“We are not worried, and have the support of the government,” Yousef Al Raghi, the mine’s managing director, said in a phone interview today. He said the court wasn’t empowered to overturn the concession agreement. Andy Davidson, head of investor relations, said the company is waiting for a transcript of the verdict to understand its implications.
The agreement, between Centamin Plc and the state-run Egyptian Mineral Resources Authority, is valid until a copy of the court’s decision is received, Fekry Youssef Mohamed, chairman of the state-run agency, said in a telephone interview today. He said he expects to get it by Sunday.
The administrative court in Cairo ruled yesterday that the mineral authority didn’t exercise enough oversight on gold- extraction operations, and that Egypt’s share of the profits is too low. Centamin’s London-listed shares fell as much as 59 percent, the most on record, before trading was suspended.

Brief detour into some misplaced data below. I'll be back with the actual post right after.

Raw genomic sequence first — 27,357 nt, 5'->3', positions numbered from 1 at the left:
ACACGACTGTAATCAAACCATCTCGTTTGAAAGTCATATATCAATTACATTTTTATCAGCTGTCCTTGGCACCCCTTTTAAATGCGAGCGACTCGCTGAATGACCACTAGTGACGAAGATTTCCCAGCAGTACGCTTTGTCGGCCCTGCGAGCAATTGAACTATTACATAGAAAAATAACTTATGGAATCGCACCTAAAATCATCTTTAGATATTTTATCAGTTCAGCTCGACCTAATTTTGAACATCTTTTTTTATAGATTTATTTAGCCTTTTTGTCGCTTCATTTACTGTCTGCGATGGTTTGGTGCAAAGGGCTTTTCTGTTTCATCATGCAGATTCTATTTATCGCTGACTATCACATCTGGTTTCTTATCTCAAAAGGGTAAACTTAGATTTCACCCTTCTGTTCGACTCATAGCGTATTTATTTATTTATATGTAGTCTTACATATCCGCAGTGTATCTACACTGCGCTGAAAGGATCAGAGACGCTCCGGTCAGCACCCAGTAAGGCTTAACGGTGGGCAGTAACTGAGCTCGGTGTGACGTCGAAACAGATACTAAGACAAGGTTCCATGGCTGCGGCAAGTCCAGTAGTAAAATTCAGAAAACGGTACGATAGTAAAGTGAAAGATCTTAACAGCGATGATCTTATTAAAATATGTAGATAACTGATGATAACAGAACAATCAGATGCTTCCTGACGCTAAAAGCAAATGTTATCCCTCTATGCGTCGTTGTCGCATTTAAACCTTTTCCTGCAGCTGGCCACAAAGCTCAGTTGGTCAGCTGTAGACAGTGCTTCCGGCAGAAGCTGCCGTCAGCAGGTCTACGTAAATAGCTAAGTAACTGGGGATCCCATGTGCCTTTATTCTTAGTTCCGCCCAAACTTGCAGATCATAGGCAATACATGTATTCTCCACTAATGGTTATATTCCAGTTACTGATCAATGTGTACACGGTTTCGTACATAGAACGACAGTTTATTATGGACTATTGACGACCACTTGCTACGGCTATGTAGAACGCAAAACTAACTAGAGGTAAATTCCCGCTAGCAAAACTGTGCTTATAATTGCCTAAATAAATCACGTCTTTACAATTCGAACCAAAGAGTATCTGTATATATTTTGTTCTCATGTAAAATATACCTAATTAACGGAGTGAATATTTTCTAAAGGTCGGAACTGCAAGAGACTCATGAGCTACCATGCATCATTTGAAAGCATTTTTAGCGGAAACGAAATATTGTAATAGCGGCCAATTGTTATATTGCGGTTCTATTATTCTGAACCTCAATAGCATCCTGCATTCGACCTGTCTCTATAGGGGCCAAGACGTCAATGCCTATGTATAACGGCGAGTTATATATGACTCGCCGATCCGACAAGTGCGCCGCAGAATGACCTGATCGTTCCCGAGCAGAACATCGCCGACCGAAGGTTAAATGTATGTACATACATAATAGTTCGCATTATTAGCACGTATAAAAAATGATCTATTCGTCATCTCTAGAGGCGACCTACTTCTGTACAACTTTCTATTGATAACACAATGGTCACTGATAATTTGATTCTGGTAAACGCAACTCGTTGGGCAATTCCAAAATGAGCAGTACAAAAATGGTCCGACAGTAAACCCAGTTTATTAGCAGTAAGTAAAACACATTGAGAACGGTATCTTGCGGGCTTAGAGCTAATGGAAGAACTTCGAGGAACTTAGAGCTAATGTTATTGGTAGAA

Centamin signed a 50-50 joint venture agreement with the authority in 1994 under the rule of President Hosni Mubarak, who was ousted in a popular uprising last year.
The lawsuit was brought by Hamdy Al-Fakharany, a former lawmaker involved in overturning Mubarak-era deals where he says that public assets were sold for less than their fair value.
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